One of my favorite scents of spring is the scent of the lilacs blooming. Nothing seems to emit the feeling of spring quite like when the lilacs are in full bloom. These days you see them planted nearly in every yard. But in the past many older homes would have a section of lilacs planted where the outhouse was once sited, it was said that the scent from the lilacs would disguise the smell of the outhouse. They are strongly scented.
It used to seem that they only came in different shades of purple, but now they also come in white, magenta, pink and even a shade of blue. There are even a few different available. Dwarf-sized varieties such as Korean types are right around 4 feet, while the standard size are around 12 feet. There are also tall varieties that can grow all the way up to 30 feet. When deciding what varieties to plant, be sure to plan for the mature size.
Lilacs prefer full sun in order to bloom. If located in too much shade the growth of your lilac may be stunted as well. They also love growing in our area because they must have at least 850 hours of temperatures 45 degrees or below. Which means you wouldn’t be able to grow them in Florida unless they have a chilly winter.
When planting be sure to dig your planting hole three times the size of the root ball that you are planning to plant. Be sure to amend the soil with compost to help your bushes to get off on a good start. Follow the variety’s instructions, but most types like to be planted around 10 feet apart unless you are planting a hedge, then plant around 6-feet apart so they can grow into each other.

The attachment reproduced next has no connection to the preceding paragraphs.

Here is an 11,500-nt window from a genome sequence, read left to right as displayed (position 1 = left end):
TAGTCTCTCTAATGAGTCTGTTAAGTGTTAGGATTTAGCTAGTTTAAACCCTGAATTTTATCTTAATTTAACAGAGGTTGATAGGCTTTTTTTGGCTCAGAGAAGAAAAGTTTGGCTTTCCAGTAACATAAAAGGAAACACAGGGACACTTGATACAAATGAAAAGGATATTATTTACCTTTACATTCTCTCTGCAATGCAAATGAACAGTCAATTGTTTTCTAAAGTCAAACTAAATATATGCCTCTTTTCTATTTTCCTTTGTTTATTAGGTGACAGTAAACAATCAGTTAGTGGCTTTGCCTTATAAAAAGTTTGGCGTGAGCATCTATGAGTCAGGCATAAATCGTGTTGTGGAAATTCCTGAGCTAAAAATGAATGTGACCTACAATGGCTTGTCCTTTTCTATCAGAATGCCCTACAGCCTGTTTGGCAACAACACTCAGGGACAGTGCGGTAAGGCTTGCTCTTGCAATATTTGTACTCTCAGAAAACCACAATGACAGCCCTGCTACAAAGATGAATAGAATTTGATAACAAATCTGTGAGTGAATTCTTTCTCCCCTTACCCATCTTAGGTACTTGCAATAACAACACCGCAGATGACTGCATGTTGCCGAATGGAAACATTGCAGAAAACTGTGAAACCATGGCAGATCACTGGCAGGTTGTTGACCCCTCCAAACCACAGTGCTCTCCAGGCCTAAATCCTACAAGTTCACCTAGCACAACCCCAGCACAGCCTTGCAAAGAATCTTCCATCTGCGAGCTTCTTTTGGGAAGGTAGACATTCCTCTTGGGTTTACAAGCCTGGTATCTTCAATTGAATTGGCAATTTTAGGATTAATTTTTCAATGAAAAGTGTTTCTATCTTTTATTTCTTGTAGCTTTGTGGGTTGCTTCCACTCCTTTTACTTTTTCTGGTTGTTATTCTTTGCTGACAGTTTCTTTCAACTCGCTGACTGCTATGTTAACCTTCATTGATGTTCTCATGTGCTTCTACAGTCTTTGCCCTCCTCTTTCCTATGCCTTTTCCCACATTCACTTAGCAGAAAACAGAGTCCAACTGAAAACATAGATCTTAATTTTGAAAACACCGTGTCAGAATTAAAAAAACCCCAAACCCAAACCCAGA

If you have existing lilacs that seem overgrown, wait until after they bloom, then prune out a third of your stems. Look for the oldest and thickest and choose them first. This will help to rejuvenate your plantings and to bring new life back to them. This works for forsythia bushes as well.
Once finished, flowering lilacs tend not to look like anything more than a green leaved bush. However, if you are wanting to prune your bushes you should do so right after they finish flowering. If you wait longer you may end up cutting off the next year’s blooms.
If you happen to see a white powdery look to your leaves, try not to worry too much. It is most likely powdery mildew which happens when there isn’t enough air circulation. Thin out some branches to help the air blow through and treat with a mix of baking soda and water. One tablespoon baking soda to a gallon of water and mix well. Be sure to spray it every few weeks, especially if we have high humidity which doesn’t help matters.
If you have a friend with lilacs and you are wanting some for yourself, your friend can easily dig some of the offshoots from the sides of their lilac. They seem to populate quickly so there always seem to be more than enough.
Now as much as I love the scent of lilacs, I do my best to enjoy their scent outdoors. Some people seem sensitive to the strong scent if they are brought indoors and it can overwhelm them. So I try to be careful about everyone.
However, I truly do believe I could stay outside all day enjoying their heavenly scent.
Sacha Burns is an organic gardener and owner of Sunkissed Organics in Pinola. She may be reached at firstname.lastname@example.org.